An Indian Army truck on a Kashmir highway leading to Ladakh | Representational image | ANI
An Indian Army truck on a Kashmir highway leading to Ladakh | Representational image | ANI
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New Delhi: The Army has denied reports of any fresh clash between Indian and Chinese troops in eastern Ladakh, stating that no attempt has been made by either side to occupy the areas from where the forces had disengaged after the agreement in February this year.

The statement came in view of reports quoting sources that Chinese troops have crossed the Line of Actual Control (LAC) in eastern Ladakh at several places and at least one clash has taken place between the two sides.

The Army said both India and China have continued with negotiations to resolve the existing issues in eastern Ladakh while regular patrolling has continued in the respective areas along the LAC. It also noted that there have been no clashes in Galwan or any other area since June 2020.

“PLA activities, including turnover of troops, continue to be monitored by the Indian Army,” the Army said in its statement Wednesday.

Both the countries have remained locked in a military stand-off since May last year.

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China’s build-up of troops

While India and China disengaged from the contentious Pangong Tso area in March — after multiple rounds of talks at the military and diplomatic levels — there has been no further breakthrough, with China refusing to pull back its troops from Hot Springs and Gogra Post and Depsang Plains.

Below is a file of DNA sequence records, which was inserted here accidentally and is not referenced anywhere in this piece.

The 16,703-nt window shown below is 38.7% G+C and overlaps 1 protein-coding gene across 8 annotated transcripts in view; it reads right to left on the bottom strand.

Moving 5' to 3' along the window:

Defence sources told ThePrint that despite the disengagement of troops at Pangong Tso, there has not been any de-escalation in the area.

“There has been a gradual build-up of Chinese troops and equipment on their side of the LAC. India has also proportionately put in thousands of troops and deployed additional assets in the region,” a source said.

A second defence source explained that minor skirmishes between the troops take place at times when they are in close proximity or bump into each other while patrolling in their respective claim lines along the LAC.

“However, such incidents are far and few and extremely localised. They are immediately brought under control by the subordinate commanders at the local level and do not impact the overall situation,” the source said.

According to a report in The Hindu, Chinese nationals earlier this week protested against Indian villagers celebrating the birthday of the Dalai Lama in Demchok in eastern Ladakh by displaying banners from across the Indus river.

Next round of talks awaited

Last month, at a virtual meeting of the Working Mechanism for Consultation and Coordination on border affairs, India and China agreed to hold the next round of military talks at an early date to achieve the objective of complete disengagement in remaining friction points.

It was also decided at the meeting to hold the 12th round of the military corps commander talks for complete disengagement from all friction points along the LAC. 

The final date for the next round of military talks is still awaited.

Last month, Defence Minister Rajnath Singh was briefed on India’s military preparedness in eastern Ladakh during his three-day visit to the Union territory.

(Edited by Amit Upadhyaya)

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